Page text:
The state Board of Pardons on Friday considers whether to grant a posthumous (after death) reprieve to Max Mason, a black man sent to prison on charges of raping a white woman in Duluth in 1920, but released four years later when a judge and prosecutor determined the evidence against him was very weak. Governor Tim Walz chairs the Pardons Board and says, “There are numerous opportunities being presented to this state to come face-to-face with our past, to correct and bring out our better angels, and to show people that we’re truly committed to moving forward. Friday will be our first opportunity.”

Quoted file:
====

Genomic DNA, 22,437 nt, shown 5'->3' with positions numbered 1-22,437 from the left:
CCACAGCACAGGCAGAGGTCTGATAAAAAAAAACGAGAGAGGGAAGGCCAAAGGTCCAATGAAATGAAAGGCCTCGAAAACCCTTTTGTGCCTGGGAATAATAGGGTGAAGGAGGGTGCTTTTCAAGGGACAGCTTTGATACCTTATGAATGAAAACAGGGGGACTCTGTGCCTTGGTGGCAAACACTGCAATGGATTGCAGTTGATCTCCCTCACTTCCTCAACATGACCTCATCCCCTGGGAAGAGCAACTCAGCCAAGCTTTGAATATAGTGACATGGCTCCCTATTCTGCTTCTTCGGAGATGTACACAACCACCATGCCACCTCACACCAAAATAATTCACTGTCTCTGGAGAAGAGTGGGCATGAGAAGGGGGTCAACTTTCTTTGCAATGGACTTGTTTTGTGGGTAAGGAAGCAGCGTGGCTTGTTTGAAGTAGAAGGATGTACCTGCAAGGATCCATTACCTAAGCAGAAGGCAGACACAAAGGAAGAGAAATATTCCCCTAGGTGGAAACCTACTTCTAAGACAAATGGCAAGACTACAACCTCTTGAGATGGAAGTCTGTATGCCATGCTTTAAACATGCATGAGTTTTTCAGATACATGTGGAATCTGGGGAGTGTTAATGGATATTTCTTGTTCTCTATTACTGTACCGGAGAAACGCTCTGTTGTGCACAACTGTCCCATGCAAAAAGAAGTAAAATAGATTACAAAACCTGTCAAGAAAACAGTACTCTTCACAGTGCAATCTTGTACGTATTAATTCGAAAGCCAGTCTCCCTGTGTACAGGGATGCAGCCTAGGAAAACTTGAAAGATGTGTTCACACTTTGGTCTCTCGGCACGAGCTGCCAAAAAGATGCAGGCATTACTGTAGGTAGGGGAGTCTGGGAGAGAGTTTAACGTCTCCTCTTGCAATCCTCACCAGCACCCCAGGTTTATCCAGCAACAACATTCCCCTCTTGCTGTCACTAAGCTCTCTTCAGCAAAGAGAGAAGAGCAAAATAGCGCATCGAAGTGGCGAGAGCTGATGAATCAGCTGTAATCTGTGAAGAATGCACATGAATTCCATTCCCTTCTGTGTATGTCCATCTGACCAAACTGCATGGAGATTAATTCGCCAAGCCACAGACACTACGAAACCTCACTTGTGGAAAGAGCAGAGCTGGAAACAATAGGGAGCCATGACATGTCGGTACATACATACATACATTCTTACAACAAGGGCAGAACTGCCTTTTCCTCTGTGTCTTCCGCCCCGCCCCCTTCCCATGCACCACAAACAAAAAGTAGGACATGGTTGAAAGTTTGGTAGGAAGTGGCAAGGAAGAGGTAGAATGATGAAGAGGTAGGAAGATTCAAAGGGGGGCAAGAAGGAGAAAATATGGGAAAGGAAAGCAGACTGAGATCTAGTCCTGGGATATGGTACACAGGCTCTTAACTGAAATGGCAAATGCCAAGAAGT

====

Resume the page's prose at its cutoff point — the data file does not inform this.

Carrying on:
100 years ago Monday, a lynch mob murdered three other black carnival workers who were falsely accused in the rape — a stain on the port city’s history which Duluthians will mark in a somber ceremony next week.
Former governors Arne Carlson, Tim Pawlenty and Mark Dayton all support the pardon, as do former attorneys-general Walter Mondale, Skip Humphrey and Lori Swanson. Saint Louis County Attorney Mark Rubin wrote, “The historical record clearly reflects that Mr. Mason was investigated, charged and convicted because of his race and not because of the strength and sufficiency of the evidence.”